I’m been reading more and more about Germany recently – between the History of Germany Podcast and learning German, it seems like the thing to do. Therefore I’m quite pleased to pass on the news that The British Museum is soon to start a new exhibition on the story of Germany. I went to their big Viking one earlier in the year and heard good things about their recent Ming dynasty one, so I’m sure this will be of a very high standard.
2014 coincides with a number of big anniversaries for German history and German-British relations – 100 years since World War One, 300 since the Hanoverians came to the UK and 25 since the fall of the Berlin Wall. There’s a lot to cover so the curators have limited themselves to the 15th century onwards, but there’s still more than enough fascinating stories and history to tell. There is more information on the British Museum blog (which is well worth following btw) at http://blog.britishmuseum.org/2014/09/11/exhibiting-germany/.
Tickets can be booked online at http://www.britishmuseum.org/germany
And, as if that wasn’t enough, there will be an accompanying radio show by the director of the museum on BBC Radio. It should be worth checking out come the start of October.
British Museum, 6 March – 22 June
This has been much publicised and has not got long left to run, but I thought I’d belatedly post my thoughts on this wonderful exhibition (spoiler – they may be positive).
The Vikings created a huge international network of trade and culture, ranging from Iceland through the British Isles and Scandinavia, across northern Germany and into Kiev and the Black Sea. It incorporated influences from Arabia, the Byzantine Empire, the Franks and more. This exhibition brings artifacts from sources all over the world that display this range, with the star of the show Roskilde 6, the longest Viking ship even found – a 37m long warship holding roughly one hundred men.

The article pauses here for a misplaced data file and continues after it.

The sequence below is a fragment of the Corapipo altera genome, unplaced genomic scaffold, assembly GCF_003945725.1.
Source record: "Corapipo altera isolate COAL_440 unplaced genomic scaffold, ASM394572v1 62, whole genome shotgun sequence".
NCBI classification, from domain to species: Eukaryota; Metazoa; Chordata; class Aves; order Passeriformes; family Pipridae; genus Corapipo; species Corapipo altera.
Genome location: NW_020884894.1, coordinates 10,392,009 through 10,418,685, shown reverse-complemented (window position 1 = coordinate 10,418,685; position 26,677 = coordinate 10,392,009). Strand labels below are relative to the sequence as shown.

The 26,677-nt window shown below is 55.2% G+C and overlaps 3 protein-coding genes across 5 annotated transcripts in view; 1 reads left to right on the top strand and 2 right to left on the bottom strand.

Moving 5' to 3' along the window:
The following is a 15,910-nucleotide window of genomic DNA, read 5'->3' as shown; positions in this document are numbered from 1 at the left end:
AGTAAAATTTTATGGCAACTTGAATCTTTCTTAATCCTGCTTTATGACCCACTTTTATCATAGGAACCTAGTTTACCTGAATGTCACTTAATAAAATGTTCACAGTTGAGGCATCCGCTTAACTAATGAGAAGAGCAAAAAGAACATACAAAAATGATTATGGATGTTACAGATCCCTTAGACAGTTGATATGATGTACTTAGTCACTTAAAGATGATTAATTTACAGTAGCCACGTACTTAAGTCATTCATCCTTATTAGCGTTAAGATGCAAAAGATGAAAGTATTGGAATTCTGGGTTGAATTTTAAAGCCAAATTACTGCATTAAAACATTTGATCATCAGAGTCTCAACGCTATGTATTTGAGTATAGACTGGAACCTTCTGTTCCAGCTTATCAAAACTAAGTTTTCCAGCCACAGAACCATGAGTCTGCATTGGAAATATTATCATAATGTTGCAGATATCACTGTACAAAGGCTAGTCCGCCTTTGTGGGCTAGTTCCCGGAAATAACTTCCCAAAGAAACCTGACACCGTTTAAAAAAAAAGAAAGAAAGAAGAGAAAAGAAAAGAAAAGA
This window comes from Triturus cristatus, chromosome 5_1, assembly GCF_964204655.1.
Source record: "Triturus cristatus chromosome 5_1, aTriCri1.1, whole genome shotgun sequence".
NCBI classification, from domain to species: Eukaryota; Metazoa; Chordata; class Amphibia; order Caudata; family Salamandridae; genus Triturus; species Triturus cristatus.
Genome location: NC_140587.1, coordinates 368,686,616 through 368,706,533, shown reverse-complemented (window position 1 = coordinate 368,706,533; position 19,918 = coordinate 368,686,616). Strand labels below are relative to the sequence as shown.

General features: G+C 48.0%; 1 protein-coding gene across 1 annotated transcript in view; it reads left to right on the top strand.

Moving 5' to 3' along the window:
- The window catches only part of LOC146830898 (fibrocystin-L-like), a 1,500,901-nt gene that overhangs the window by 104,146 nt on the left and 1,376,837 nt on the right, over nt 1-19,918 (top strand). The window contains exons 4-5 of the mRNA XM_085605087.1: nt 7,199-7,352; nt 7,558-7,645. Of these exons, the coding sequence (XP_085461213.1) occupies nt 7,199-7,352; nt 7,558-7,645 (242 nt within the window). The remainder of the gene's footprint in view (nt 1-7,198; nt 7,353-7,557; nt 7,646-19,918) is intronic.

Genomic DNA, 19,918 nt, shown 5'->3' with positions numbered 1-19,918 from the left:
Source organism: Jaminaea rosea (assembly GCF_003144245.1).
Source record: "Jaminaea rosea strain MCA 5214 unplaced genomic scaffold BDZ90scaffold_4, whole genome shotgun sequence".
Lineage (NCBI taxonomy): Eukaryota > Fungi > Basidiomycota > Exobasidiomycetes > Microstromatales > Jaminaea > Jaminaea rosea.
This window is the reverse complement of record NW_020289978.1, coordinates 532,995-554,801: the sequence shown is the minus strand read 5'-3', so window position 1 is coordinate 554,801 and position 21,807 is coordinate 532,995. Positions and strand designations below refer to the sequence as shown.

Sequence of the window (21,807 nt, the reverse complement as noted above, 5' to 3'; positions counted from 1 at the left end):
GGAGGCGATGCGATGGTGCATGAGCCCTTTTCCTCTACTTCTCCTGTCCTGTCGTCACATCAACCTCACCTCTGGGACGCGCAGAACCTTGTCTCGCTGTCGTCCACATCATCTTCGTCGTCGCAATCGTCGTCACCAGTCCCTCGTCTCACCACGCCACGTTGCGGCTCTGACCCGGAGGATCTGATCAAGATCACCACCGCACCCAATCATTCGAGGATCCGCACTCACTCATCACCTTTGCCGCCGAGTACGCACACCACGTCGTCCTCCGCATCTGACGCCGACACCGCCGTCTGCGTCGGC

Continue reading Post 14: Vikings: Life and Legend
Temporary exhibition at the British Museum
9 May – 23 November 2014, Free
I happened to be at the British Museum the other day and this exhibition caught my eye. It’s just a small one in a little alcove off to the side of their Roman section but worth checking out if you happen to be in the museum in the next few months.
The exhibition contains a number of medals made by German artists between 1914 and 1919, and can roughly be divided into two sections – propaganda presenting a pro-German or anti-Entente view of the war, or expressionist art presenting views on the horror and destruction of the war. Both sections produce some very striking and thought provoking pieces of art, though not always for the reasons intended by the artists.
Continue reading Post 4 – The other side of the medal: How Germany saw the First World War